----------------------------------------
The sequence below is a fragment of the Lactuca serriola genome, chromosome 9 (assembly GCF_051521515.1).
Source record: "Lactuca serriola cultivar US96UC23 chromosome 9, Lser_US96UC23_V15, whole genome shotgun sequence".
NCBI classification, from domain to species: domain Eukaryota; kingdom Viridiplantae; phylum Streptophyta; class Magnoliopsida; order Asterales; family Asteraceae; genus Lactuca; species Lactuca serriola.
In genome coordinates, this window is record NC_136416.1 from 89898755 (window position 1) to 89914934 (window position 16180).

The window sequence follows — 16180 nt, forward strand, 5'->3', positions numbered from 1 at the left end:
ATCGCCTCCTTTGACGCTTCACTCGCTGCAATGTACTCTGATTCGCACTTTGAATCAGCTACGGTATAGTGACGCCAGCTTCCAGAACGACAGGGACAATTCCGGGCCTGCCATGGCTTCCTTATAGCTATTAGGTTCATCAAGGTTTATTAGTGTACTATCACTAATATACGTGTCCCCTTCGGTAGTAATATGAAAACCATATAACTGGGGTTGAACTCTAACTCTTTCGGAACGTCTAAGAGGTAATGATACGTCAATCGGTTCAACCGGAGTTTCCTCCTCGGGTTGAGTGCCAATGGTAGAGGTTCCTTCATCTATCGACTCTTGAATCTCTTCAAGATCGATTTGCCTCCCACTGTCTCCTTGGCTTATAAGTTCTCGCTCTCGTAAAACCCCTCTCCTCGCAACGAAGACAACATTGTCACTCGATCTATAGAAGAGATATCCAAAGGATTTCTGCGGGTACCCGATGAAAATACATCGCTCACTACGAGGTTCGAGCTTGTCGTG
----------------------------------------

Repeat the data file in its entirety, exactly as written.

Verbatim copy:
The sequence below is a fragment of the Lactuca serriola genome, chromosome 9 (assembly GCF_051521515.1).
Source record: "Lactuca serriola cultivar US96UC23 chromosome 9, Lser_US96UC23_V15, whole genome shotgun sequence".
NCBI classification, from domain to species: domain Eukaryota; kingdom Viridiplantae; phylum Streptophyta; class Magnoliopsida; order Asterales; family Asteraceae; genus Lactuca; species Lactuca serriola.
In genome coordinates, this window is record NC_136416.1 from 89898755 (window position 1) to 89914934 (window position 16180).

The window sequence follows — 16180 nt, forward strand, 5'->3', positions numbered from 1 at the left end:
ATCGCCTCCTTTGACGCTTCACTCGCTGCAATGTACTCTGATTCGCACTTTGAATCAGCTACGGTATAGTGACGCCAGCTTCCAGAACGACAGGGACAATTCCGGGCCTGCCATGGCTTCCTTATAGCTATTAGGTTCATCAAGGTTTATTAGTGTACTATCACTAATATACGTGTCCCCTTCGGTAGTAATATGAAAACCATATAACTGGGGTTGAACTCTAACTCTTTCGGAACGTCTAAGAGGTAATGATACGTCAATCGGTTCAACCGGAGTTTCCTCCTCGGGTTGAGTGCCAATGGTAGAGGTTCCTTCATCTATCGACTCTTGAATCTCTTCAAGATCGATTTGCCTCCCACTGTCTCCTTGGCTTATAAGTTCTCGCTCTCGTAAAACCCCTCTCCTCGCAACGAAGACAACATTGTCACTCGATCTATAGAAGAGATATCCAAAGGATTTCTGCGGGTACCCGATGAAAATACATCGCTCACTACGAGGTTCGAGCTTGTCGTG